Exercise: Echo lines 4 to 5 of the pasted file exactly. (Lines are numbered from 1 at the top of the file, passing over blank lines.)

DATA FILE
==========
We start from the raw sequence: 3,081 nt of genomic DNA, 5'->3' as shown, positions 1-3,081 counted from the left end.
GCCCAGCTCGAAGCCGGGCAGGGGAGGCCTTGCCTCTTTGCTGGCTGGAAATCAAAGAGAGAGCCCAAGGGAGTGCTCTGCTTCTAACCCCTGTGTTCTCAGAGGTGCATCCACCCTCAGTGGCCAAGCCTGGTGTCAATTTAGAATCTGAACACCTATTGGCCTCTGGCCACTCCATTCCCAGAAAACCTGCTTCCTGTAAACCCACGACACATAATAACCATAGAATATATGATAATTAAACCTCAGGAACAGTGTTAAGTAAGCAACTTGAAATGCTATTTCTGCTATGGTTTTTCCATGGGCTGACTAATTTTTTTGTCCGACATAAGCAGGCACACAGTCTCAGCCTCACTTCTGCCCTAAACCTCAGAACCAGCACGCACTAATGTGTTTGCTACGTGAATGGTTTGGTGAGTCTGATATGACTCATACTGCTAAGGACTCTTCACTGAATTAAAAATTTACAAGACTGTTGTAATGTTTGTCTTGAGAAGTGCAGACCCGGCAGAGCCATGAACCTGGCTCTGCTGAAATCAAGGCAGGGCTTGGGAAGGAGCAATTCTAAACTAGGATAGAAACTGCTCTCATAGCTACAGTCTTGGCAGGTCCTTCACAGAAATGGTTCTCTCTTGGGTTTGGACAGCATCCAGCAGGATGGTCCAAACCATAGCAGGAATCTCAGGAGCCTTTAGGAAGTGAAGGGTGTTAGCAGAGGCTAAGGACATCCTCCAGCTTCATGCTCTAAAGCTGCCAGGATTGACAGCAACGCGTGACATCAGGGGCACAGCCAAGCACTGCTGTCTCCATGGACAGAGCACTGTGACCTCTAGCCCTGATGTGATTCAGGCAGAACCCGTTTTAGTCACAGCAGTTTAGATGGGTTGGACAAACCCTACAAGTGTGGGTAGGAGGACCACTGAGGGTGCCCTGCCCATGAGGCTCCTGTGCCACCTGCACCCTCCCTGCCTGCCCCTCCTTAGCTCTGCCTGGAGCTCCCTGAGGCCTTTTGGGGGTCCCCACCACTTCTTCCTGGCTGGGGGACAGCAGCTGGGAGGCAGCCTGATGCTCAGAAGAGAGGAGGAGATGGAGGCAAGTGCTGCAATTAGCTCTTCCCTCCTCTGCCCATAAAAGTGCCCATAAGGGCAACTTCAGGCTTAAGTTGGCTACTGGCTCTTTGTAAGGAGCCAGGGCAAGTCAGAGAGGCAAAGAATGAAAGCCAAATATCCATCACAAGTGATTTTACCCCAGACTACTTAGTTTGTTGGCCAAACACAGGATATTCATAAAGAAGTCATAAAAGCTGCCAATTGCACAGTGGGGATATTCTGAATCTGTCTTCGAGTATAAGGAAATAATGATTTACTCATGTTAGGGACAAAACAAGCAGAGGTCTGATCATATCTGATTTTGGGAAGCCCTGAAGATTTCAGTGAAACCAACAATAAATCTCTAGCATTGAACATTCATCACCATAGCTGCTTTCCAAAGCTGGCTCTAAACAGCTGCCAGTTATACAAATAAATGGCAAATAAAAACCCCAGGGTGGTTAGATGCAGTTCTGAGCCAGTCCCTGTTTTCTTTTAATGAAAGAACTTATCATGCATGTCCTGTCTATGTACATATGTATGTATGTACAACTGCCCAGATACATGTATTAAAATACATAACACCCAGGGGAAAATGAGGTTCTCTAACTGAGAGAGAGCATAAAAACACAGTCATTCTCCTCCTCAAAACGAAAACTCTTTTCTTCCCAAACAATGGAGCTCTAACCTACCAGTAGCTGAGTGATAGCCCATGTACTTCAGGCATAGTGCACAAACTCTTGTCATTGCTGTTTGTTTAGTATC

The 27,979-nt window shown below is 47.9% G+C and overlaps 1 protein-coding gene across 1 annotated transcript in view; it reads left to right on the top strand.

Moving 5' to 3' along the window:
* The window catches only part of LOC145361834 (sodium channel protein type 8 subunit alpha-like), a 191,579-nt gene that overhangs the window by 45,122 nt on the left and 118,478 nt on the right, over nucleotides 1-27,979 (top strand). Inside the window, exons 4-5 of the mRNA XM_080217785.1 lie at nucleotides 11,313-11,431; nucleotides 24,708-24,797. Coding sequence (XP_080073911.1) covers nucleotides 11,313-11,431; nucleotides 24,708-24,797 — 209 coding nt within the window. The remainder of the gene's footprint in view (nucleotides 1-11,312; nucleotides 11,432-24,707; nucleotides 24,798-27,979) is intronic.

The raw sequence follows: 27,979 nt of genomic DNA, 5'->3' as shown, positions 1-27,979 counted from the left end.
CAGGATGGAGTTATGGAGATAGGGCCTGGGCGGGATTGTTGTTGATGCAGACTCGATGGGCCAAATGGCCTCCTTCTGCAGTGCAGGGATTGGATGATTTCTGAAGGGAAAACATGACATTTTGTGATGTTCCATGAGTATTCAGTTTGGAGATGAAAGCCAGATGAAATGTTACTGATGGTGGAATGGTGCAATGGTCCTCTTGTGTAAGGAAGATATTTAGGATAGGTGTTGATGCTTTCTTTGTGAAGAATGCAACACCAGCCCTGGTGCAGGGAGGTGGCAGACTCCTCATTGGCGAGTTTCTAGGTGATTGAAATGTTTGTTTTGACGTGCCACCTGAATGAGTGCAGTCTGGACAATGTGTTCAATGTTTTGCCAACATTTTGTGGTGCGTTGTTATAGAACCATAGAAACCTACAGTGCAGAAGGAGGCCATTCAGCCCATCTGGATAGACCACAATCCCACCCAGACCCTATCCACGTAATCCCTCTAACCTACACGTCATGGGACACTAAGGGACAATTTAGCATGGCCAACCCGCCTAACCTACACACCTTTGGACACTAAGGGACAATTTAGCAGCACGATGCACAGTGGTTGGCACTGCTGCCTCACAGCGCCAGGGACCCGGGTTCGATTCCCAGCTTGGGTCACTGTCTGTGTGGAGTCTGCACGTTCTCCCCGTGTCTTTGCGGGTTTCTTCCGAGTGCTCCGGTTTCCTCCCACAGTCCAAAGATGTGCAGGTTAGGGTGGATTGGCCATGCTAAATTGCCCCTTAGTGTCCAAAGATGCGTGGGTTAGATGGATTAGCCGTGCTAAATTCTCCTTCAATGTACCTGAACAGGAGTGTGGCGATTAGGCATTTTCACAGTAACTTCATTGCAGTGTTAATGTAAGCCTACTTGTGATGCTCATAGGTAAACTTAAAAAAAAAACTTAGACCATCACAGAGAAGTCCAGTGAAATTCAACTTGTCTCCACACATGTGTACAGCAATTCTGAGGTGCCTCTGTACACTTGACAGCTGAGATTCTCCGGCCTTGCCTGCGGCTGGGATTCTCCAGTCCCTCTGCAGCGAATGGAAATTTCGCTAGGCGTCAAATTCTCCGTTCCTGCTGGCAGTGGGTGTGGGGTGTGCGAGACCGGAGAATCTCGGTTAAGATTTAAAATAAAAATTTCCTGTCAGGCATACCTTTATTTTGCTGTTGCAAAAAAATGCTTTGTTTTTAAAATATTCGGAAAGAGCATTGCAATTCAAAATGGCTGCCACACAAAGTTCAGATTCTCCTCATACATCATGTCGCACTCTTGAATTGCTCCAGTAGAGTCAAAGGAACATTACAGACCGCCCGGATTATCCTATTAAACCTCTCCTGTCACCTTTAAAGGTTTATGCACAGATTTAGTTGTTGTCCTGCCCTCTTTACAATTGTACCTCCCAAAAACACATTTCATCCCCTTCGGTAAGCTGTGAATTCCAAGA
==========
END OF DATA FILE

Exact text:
Moving 5' to 3' along the window:
* The window catches only part of LOC145361834 (sodium channel protein type 8 subunit alpha-like), a 191,579-nt gene that overhangs the window by 45,122 nt on the left and 118,478 nt on the right, over nucleotides 1-27,979 (top strand). Inside the window, exons 4-5 of the mRNA XM_080217785.1 lie at nucleotides 11,313-11,431; nucleotides 24,708-24,797. Coding sequence (XP_080073911.1) covers nucleotides 11,313-11,431; nucleotides 24,708-24,797 — 209 coding nt within the window. The remainder of the gene's footprint in view (nucleotides 1-11,312; nucleotides 11,432-24,707; nucleotides 24,798-27,979) is intronic.